STRANGE, COMIC, BEAUTIFUL, AND SAD: REINVENTING THE SHORT STORY

Do you want to write stories that feel real but probe the innermost depths the imagination? Learn how from these three award-winning fiction writers. They will share their secrets for creating stunning imagery and powerful stories that linger in the readers’ mind. You’ll learn how these authors developed their unique literary styles and get advice on how to publish both short fiction and story collections.

 

Panelists: Ben Loory, Mary Otis, Amelia Gray
Thursday, April 18, 2013
8:00 – 9:30 p.m.

 

ben_loory_leftBen Loory’s fables and tales have appeared online and in print in journals and magazines of all shapes and sizes, ranging from literary to fantasy, humor to horror, young adult to SF to sports-related and more. His story “The TV” was featured in The New Yorker, and was named a Distinguished Story of the Year in The Best American Short Stories 2011. In 2012, his story “The Duck” was featured on the Valentine’s Day episode of NPR’s This American Life (“What I Did For Love”). His book “Stories for Nighttime and Some for the Day” (Penguin) is now in its fourth printing. It was chosen as a selection of the Barnes & Noble Discover Great New Writers Program and the Starbucks Coffee Bookish Reading Club, and was named one of the 10 Best Fiction Books of the Year by the Hudson Booksellers retail chain. As a screenwriter, Ben Loory has worked for Jodie Foster, Alex Proyas (director of Dark City and The Crow), and Mark Johnson (Academy Award-winning producer of Rain Man). He holds a Bachelor’s Degree from Harvard College and an MFA from the American Film Institute.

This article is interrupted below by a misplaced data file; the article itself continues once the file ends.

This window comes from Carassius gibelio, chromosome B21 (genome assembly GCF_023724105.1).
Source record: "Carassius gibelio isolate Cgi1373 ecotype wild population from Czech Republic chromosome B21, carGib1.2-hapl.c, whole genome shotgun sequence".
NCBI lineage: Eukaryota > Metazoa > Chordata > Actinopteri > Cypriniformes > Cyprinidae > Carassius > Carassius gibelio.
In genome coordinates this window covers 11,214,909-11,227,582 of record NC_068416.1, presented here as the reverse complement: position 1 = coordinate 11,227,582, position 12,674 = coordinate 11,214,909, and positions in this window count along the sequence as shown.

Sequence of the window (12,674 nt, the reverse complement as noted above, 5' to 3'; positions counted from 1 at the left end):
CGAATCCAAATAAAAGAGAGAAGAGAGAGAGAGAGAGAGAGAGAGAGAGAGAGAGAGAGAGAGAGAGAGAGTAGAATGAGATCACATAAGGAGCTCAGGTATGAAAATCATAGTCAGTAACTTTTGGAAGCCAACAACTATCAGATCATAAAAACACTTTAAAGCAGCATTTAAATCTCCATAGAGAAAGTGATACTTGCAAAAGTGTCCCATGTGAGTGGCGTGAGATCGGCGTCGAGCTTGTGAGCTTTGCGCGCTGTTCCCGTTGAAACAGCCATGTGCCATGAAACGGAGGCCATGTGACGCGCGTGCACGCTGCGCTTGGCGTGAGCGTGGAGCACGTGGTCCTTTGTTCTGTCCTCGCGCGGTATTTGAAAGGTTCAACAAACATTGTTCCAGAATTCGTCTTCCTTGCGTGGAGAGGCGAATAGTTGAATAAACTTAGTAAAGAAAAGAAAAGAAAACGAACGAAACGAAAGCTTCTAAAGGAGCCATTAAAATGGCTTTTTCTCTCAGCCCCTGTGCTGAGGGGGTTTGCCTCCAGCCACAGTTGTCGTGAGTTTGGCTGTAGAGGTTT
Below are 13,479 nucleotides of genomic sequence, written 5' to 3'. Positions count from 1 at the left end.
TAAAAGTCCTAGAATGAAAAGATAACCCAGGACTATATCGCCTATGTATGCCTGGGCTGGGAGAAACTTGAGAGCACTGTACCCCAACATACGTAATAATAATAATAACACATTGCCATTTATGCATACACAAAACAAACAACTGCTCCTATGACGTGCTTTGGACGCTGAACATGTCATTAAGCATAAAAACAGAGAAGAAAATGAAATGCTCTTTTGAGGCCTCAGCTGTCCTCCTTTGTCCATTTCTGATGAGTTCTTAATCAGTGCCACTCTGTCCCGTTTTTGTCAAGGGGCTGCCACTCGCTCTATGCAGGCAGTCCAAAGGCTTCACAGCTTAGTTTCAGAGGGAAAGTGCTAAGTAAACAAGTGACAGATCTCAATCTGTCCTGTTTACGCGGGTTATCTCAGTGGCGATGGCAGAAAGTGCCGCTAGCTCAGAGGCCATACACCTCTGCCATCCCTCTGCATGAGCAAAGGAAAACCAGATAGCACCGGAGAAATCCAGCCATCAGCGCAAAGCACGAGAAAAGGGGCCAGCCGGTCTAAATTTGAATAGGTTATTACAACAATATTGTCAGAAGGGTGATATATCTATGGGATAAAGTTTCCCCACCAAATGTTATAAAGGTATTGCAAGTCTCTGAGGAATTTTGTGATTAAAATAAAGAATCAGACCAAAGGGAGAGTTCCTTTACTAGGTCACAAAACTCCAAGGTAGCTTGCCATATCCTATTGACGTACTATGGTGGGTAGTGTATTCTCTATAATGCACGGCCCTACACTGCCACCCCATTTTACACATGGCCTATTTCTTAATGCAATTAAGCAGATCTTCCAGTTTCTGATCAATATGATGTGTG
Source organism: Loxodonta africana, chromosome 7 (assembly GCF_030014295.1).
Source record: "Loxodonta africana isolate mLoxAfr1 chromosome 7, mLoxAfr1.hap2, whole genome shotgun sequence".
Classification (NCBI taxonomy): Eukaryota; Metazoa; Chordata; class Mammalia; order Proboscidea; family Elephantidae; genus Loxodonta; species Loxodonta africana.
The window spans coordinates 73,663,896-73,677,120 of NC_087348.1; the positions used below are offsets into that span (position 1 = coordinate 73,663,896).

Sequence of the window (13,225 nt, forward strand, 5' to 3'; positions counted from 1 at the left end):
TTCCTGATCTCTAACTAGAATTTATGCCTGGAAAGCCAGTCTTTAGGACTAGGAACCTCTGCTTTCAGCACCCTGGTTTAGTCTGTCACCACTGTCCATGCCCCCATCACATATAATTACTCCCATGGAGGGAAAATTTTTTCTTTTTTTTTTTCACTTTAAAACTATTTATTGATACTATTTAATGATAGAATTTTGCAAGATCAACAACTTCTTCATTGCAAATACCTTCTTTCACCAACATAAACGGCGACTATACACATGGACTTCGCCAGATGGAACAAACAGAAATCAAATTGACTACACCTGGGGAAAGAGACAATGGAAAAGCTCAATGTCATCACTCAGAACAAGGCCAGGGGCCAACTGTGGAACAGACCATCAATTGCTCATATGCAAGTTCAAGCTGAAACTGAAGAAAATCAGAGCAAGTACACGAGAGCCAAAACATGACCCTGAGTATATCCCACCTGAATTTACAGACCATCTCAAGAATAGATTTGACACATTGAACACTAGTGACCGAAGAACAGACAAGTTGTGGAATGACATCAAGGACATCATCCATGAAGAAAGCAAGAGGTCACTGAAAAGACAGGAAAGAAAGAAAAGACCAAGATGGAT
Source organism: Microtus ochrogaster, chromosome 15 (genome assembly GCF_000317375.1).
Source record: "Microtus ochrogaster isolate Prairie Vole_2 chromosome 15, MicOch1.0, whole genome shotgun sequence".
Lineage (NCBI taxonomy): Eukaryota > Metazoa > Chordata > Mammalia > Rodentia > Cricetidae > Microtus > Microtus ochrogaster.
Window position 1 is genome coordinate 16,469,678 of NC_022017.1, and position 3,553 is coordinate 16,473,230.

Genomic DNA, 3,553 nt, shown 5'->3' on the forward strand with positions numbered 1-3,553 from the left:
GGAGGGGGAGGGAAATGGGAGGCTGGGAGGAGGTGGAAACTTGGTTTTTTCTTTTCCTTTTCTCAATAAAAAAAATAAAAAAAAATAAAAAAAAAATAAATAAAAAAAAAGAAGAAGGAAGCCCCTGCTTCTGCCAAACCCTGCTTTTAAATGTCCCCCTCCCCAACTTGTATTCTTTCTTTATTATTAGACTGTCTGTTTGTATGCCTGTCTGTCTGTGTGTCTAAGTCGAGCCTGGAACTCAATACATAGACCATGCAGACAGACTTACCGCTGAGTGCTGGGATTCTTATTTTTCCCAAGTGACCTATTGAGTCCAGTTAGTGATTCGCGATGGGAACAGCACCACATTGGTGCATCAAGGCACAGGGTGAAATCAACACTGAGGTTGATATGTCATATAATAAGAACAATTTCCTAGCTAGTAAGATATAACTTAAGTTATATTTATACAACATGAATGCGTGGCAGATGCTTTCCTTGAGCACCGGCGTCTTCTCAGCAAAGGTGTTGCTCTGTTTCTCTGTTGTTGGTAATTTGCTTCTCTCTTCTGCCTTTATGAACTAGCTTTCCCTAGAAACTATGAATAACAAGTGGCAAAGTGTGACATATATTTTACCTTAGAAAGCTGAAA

450Mary Otis is an award-winning writer whose short story collection “Yes, Yes, Cherries” was published by Tin House Books. She has had stories and essays published in Best New American Voices (Harcourt), Los Angeles Times, Tin House, Electric Literature, Berkeley Literary Journal, Alaska Quarterly Review, Cincinnati Review, Santa Monica Review, The Rumpus, and Los Angeles Review of Books. The New York Times has said of her work, “Sadness and humor sidle up to each other, evocative of the delicate balance of melancholy and wit found in Lorrie Moore’s stories.” Her writing has been performed by WordTheatre and recorded for Electric Literature. Mary’s writing has been anthologized in “Do Me: Tales of Sex and Love” (Tin House) and “Woof: Fiction Writers on Dogs” (Viking). Her story “Pilgrim Girl” received an honorable mention for a Pushcart Prize, and her story “Unstruck” was cited in 100 Distinguished Stories in the Best American Short Stories. She was a Walter Dakin Fellow, and in 2009 was invited by the NEA to attend the Guadalajara Book Festival as a fiction writer. Mary attended Bennington College and is a fiction professor in the UC Riverside Low-Residency MFA Program.

 

gray-amelia-c-matt-chamberlain_custom-e518cc9f44e937ec427e690bec00ea86618826cf-s6-c30Amelia Gray is the author of “AM/PM” (Featherproof Books) and “Museum of the Weird” (FC2), for which she won the Ronald Sukenick Innovative Fiction Prize. Her first novel, “THREATS”, (Farrar, Straus and Giroux), was long listed for the University of Wales Dylan Thomas Prize. Her fiction, poetry and nonfiction has appeared in Tin House, Poets & Writers, American Short Fiction, GOOD, Guernica, Annalemma, Sonora Review, VICE, McSweeney’s, the LA Review of Books and DIAGRAM, among others. She received a BA from Arizona State University and an MFA from Texas State University. She has taught writing and composition at the University of Illinois, Bowling Green State University, Hamilton College, Austin Community College, and Roosevelt College, among others. She has served on the editorial board at Hayden’s Ferry Review and Front Porch. She is currently working on a collection of short stories and a novel.